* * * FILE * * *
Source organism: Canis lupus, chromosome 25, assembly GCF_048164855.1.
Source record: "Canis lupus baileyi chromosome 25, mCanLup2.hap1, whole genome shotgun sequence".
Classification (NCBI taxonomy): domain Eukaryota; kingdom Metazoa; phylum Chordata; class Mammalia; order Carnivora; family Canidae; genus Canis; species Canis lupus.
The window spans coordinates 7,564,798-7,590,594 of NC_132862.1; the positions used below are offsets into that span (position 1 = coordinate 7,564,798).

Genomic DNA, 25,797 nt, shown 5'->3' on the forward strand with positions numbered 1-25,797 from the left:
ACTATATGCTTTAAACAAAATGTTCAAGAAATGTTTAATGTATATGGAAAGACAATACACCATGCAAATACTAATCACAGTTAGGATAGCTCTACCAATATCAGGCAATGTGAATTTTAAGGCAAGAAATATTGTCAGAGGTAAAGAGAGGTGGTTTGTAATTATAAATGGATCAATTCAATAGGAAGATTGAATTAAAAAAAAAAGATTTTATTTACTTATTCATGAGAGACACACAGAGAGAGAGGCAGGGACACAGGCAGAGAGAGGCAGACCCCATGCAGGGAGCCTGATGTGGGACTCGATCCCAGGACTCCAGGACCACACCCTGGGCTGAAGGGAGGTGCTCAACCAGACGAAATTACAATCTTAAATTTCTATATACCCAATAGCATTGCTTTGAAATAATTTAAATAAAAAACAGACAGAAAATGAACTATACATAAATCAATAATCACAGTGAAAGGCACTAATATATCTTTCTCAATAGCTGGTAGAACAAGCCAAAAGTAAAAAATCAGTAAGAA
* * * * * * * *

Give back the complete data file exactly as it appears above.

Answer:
Source organism: Canis lupus, chromosome 25, assembly GCF_048164855.1.
Source record: "Canis lupus baileyi chromosome 25, mCanLup2.hap1, whole genome shotgun sequence".
Classification (NCBI taxonomy): domain Eukaryota; kingdom Metazoa; phylum Chordata; class Mammalia; order Carnivora; family Canidae; genus Canis; species Canis lupus.
The window spans coordinates 7,564,798-7,590,594 of NC_132862.1; the positions used below are offsets into that span (position 1 = coordinate 7,564,798).

Genomic DNA, 25,797 nt, shown 5'->3' on the forward strand with positions numbered 1-25,797 from the left:
ACTATATGCTTTAAACAAAATGTTCAAGAAATGTTTAATGTATATGGAAAGACAATACACCATGCAAATACTAATCACAGTTAGGATAGCTCTACCAATATCAGGCAATGTGAATTTTAAGGCAAGAAATATTGTCAGAGGTAAAGAGAGGTGGTTTGTAATTATAAATGGATCAATTCAATAGGAAGATTGAATTAAAAAAAAAAGATTTTATTTACTTATTCATGAGAGACACACAGAGAGAGAGGCAGGGACACAGGCAGAGAGAGGCAGACCCCATGCAGGGAGCCTGATGTGGGACTCGATCCCAGGACTCCAGGACCACACCCTGGGCTGAAGGGAGGTGCTCAACCAGACGAAATTACAATCTTAAATTTCTATATACCCAATAGCATTGCTTTGAAATAATTTAAATAAAAAACAGACAGAAAATGAACTATACATAAATCAATAATCACAGTGAAAGGCACTAATATATCTTTCTCAATAGCTGGTAGAACAAGCCAAAAGTAAAAAATCAGTAAGAA